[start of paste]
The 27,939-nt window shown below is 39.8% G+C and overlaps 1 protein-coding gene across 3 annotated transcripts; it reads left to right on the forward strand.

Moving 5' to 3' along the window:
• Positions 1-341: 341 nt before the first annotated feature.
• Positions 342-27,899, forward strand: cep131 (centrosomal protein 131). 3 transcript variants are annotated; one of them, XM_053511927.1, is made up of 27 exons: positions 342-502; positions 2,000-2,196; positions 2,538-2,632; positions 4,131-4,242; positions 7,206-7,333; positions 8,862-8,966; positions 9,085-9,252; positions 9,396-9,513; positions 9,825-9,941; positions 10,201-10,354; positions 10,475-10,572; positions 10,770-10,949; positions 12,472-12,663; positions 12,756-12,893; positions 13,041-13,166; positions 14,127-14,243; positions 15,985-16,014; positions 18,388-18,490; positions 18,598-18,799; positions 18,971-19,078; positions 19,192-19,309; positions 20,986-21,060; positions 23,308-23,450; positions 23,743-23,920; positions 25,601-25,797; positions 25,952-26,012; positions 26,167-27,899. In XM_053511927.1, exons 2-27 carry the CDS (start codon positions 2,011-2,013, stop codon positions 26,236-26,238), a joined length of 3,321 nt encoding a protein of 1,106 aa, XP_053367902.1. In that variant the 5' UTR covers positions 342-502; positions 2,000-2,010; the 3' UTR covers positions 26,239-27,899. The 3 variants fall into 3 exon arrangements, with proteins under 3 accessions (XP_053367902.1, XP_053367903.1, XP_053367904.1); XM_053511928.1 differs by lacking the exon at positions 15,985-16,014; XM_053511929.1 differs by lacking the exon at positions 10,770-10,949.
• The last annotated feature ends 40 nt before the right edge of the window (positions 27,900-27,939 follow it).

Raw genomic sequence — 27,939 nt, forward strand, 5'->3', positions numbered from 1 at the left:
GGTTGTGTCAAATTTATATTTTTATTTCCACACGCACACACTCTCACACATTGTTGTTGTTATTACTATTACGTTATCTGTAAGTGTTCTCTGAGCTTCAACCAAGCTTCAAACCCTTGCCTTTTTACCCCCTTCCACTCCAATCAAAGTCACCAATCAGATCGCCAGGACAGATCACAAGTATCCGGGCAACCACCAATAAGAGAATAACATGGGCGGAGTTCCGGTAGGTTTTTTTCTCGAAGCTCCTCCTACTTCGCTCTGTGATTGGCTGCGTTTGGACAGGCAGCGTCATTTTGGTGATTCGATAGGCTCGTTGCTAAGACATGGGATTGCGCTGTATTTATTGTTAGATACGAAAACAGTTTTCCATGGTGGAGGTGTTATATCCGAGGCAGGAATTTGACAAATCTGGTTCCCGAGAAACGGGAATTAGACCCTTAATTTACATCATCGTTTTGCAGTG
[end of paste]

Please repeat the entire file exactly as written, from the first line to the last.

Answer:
The 27,939-nt window shown below is 39.8% G+C and overlaps 1 protein-coding gene across 3 annotated transcripts; it reads left to right on the forward strand.

Moving 5' to 3' along the window:
• Positions 1-341: 341 nt before the first annotated feature.
• Positions 342-27,899, forward strand: cep131 (centrosomal protein 131). 3 transcript variants are annotated; one of them, XM_053511927.1, is made up of 27 exons: positions 342-502; positions 2,000-2,196; positions 2,538-2,632; positions 4,131-4,242; positions 7,206-7,333; positions 8,862-8,966; positions 9,085-9,252; positions 9,396-9,513; positions 9,825-9,941; positions 10,201-10,354; positions 10,475-10,572; positions 10,770-10,949; positions 12,472-12,663; positions 12,756-12,893; positions 13,041-13,166; positions 14,127-14,243; positions 15,985-16,014; positions 18,388-18,490; positions 18,598-18,799; positions 18,971-19,078; positions 19,192-19,309; positions 20,986-21,060; positions 23,308-23,450; positions 23,743-23,920; positions 25,601-25,797; positions 25,952-26,012; positions 26,167-27,899. In XM_053511927.1, exons 2-27 carry the CDS (start codon positions 2,011-2,013, stop codon positions 26,236-26,238), a joined length of 3,321 nt encoding a protein of 1,106 aa, XP_053367902.1. In that variant the 5' UTR covers positions 342-502; positions 2,000-2,010; the 3' UTR covers positions 26,239-27,899. The 3 variants fall into 3 exon arrangements, with proteins under 3 accessions (XP_053367902.1, XP_053367903.1, XP_053367904.1); XM_053511928.1 differs by lacking the exon at positions 15,985-16,014; XM_053511929.1 differs by lacking the exon at positions 10,770-10,949.
• The last annotated feature ends 40 nt before the right edge of the window (positions 27,900-27,939 follow it).

Raw genomic sequence — 27,939 nt, forward strand, 5'->3', positions numbered from 1 at the left:
GGTTGTGTCAAATTTATATTTTTATTTCCACACGCACACACTCTCACACATTGTTGTTGTTATTACTATTACGTTATCTGTAAGTGTTCTCTGAGCTTCAACCAAGCTTCAAACCCTTGCCTTTTTACCCCCTTCCACTCCAATCAAAGTCACCAATCAGATCGCCAGGACAGATCACAAGTATCCGGGCAACCACCAATAAGAGAATAACATGGGCGGAGTTCCGGTAGGTTTTTTTCTCGAAGCTCCTCCTACTTCGCTCTGTGATTGGCTGCGTTTGGACAGGCAGCGTCATTTTGGTGATTCGATAGGCTCGTTGCTAAGACATGGGATTGCGCTGTATTTATTGTTAGATACGAAAACAGTTTTCCATGGTGGAGGTGTTATATCCGAGGCAGGAATTTGACAAATCTGGTTCCCGAGAAACGGGAATTAGACCCTTAATTTACATCATCGTTTTGCAGTG